Embracing Basic Investing Principles To Avoid Financial Scams

By: Dr. Nurwahida Mohd Yaakub

Recently, the nation was once again shocked by the news of a retiree losing nearly RM5 million  to a scam triggered by a simple response to a Facebook advertisement. The scammer’s tactics  are all too familiar—they lure victims with promises of high returns, coax them into opening an  ‘investment’ or ‘trading’ account, and show impressive (unrealised) profits. However, when the  victims attempt to withdraw their funds, the money mysteriously vanishes. 

Despite the Securities Commission’s extensive efforts to combat scams and raise public  awareness through workshops, public service announcements, live interviews on mass media,  and social media posts—targeting a wide range of society, from youths to pensioners—we  continue to fall into these traps.  

Why is this the case? How do we safeguard ourselves from falling into scams? The first step  is to be very aware of the modus operandi of scammers.  

The Securities Commission’s 2023 Annual Report reveals that the primary channels for these  scams are social media platforms, particularly Facebook and Telegram. Scammers are  transitioning from mule bank accounts towards e-wallets and cryptocurrency, as it is easier for  the authorities to detect and intervene in suspicious transactions on the former channel. This  suggests that scammers are primarily leveraging technology.  

Scammers have become more creative, disguising their scams as job opportunities, such as  ‘liking’ social media pages or writing reviews. Another alarming trend is scams through dating  apps, where victims are lured into romantic relationships and subsequently manipulated into  transferring money into the scammer’s account.  

To lure their victims, scammers often use wordplay.  

Research in neurolinguistic programming reveals that scammers tend to send  communications from vague recipients and may not use official email addresses. They claim  to be from someone with an authoritative figure to create a sense of urgency and fear. Be wary  of words or phrases like “lucrative,” “instant returns,” and “guaranteed returns,” as scammers  may use them to pique interest and activate the greed within us.  

Research also suggests that scammers leverage the vulnerabilities of certain societal  segments. In a 2024 report titled “Understanding Vulnerability to Investment Scams and  Preparedness for Retirement Planning,” the Securities Commission reported that 70 per cent  of those susceptible to scam groups are experiencing financial distress.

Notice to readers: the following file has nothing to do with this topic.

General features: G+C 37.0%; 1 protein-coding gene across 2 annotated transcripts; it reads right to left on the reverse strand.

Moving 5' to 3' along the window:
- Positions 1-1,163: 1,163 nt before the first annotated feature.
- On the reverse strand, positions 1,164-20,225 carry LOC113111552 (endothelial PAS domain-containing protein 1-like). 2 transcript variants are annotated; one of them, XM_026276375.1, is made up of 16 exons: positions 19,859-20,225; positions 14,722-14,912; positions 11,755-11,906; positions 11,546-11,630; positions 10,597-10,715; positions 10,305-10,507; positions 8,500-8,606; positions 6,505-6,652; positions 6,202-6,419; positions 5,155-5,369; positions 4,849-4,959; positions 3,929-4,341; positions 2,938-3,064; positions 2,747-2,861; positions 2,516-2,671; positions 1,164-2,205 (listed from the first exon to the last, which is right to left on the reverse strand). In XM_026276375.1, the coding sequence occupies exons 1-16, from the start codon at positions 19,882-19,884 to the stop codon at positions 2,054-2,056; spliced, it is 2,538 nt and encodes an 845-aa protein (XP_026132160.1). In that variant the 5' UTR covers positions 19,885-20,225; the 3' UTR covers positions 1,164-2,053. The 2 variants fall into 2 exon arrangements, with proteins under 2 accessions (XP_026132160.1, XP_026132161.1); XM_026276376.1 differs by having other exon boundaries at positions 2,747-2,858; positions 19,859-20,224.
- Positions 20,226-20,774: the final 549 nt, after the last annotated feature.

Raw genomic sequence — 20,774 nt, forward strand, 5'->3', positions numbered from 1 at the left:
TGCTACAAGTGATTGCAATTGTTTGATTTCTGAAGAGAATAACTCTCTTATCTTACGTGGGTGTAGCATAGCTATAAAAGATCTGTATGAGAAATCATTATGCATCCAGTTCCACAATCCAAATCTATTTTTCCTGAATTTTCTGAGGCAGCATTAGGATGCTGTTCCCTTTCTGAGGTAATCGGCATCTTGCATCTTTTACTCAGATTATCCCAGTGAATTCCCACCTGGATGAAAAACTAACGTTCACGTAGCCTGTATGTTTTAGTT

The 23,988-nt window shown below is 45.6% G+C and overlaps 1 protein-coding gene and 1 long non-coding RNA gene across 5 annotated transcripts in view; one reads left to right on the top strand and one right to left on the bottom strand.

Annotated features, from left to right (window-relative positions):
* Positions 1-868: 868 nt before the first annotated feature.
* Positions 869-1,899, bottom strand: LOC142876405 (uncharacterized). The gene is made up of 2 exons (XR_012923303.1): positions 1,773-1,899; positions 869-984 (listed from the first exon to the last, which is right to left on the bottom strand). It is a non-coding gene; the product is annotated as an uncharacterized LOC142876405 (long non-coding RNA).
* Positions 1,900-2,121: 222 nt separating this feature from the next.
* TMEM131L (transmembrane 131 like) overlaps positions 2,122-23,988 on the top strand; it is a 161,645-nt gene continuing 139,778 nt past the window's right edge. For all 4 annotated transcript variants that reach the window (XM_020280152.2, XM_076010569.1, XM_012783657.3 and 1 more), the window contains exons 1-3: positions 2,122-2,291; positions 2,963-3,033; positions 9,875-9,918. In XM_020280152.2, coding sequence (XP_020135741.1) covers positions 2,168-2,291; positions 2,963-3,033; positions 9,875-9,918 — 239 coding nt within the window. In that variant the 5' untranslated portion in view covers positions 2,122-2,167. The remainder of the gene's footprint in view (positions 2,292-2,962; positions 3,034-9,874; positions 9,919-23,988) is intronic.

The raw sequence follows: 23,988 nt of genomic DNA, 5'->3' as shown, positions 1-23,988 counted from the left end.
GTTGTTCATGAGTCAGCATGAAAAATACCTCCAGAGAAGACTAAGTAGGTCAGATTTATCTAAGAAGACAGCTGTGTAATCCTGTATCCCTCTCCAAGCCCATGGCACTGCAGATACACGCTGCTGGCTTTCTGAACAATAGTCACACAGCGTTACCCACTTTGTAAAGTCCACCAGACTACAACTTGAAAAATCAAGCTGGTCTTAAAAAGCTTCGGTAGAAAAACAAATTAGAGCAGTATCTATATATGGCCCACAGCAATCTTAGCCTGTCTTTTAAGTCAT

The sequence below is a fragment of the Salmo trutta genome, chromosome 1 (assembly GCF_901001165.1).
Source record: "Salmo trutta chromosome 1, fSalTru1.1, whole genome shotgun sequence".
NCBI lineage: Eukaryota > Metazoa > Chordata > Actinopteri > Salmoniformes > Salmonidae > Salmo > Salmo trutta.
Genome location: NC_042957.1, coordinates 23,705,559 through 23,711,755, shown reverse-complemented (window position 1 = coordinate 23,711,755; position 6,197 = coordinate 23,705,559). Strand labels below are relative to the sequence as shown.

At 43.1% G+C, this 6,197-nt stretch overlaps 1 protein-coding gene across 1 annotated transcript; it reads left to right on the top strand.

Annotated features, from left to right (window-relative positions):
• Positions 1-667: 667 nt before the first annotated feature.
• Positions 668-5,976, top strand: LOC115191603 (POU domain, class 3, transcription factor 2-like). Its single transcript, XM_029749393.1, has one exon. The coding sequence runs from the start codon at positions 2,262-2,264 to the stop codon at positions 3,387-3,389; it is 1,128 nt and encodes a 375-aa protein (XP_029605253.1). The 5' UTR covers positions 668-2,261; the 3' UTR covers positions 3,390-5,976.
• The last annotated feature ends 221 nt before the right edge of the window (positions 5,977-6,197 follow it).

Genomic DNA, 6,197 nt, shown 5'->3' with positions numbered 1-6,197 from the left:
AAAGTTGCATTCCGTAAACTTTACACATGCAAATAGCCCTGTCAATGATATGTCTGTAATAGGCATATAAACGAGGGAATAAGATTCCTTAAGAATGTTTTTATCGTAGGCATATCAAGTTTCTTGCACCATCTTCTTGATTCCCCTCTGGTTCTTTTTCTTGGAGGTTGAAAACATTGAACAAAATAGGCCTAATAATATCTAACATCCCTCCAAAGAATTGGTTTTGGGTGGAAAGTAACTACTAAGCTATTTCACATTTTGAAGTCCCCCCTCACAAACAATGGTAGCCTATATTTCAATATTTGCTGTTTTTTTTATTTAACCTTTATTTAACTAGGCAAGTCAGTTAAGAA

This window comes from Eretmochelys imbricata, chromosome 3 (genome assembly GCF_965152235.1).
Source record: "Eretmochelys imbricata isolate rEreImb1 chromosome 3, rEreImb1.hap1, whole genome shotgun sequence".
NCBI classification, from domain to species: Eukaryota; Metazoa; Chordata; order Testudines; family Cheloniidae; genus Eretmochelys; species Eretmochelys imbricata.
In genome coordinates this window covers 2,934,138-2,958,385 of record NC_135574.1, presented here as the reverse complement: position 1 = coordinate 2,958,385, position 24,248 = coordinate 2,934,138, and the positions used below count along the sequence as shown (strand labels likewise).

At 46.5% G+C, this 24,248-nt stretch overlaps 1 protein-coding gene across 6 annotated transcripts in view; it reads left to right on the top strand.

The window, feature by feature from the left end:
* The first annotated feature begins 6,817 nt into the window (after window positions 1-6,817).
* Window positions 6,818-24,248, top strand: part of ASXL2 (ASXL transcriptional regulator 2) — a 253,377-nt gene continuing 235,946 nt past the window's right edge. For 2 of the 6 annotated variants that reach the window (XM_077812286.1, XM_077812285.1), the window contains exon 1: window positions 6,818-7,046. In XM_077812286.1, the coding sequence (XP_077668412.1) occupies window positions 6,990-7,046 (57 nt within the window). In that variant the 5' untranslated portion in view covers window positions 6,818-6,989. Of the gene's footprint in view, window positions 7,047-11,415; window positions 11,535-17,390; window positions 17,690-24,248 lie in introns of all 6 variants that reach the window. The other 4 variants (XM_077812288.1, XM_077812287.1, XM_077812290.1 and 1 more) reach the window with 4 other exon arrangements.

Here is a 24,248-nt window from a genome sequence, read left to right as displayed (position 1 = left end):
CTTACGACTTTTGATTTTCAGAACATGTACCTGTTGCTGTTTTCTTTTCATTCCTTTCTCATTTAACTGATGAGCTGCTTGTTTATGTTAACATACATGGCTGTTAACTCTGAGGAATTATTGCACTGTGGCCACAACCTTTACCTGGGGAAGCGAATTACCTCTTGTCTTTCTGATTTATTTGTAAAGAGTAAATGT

Financially distressed individuals are prone to psychological distress. In desperation to break  free from the dire situation, they may be easily lured by the promise of quick and easy financial  relief.  

Alarmingly, the same report reveals that the majority of those who belong to the susceptible  group are highly educated: 49 per cent hold bachelor’s degrees, while 23 per cent hold  postgraduate degrees.  

This suggests that cognitive ability does not shield us from scams. Increasing our awareness  of scam tactics, vigilance, and financial literacy is crucial.

From a financial literacy perspective, embracing basic investment rules may help avoid scams.  The public is often lured by potential returns when it comes to investment products. On the  other hand, potential losses are rarely discussed.  

So here comes the investment rule Numero Uno: “high risk, high returns.” The risk and return  trade-off is a core financial concept that informs us that risk and return are interrelated. The  higher the return we expect, the higher the risk we must be willing to bear. In simple words,  the bigger the prize, the higher the price.  

Before committing to an investment scheme, always ask, “What risks do I have to bear by  investing in this scheme?” 

Conducting due diligence may save us from future regrets. When in doubt, research, research,  research. As a rule of thumb, the less we know about an investment scheme, the higher  uncertainty we are exposed to. If we are uncomfortable with the uncertainty, it is wise not to  commit to an investment scheme.  

The old adage “don’t put all your eggs in one basket” applies to our investment practices.  Avoid investing all your money in a single account, no matter how lucrative it seems (go back  to rule Number One). An ideal portfolio consists of highly uncorrelated assets, i.e., assets with  different risk characteristics that can cancel each other’s risks.  

Growing wealth is akin to growing trees. It is a slow process that will take time and requires  consistency and perseverance. In the journey of wealth accumulation, there is no such thing  as “guaranteed returns.” Schemes promising sure-shot returns are likely scams.  

Finally, listening to the sceptic in us might be helpful. If our gut feeling tells us that the  investment scheme is too good to be true, chances are, it is indeed too good to be true. So,  run away from the predator. 

The author is an Assistant Professor, CFP at School of Social Sciences, Heriot-Watt University Malaysia 

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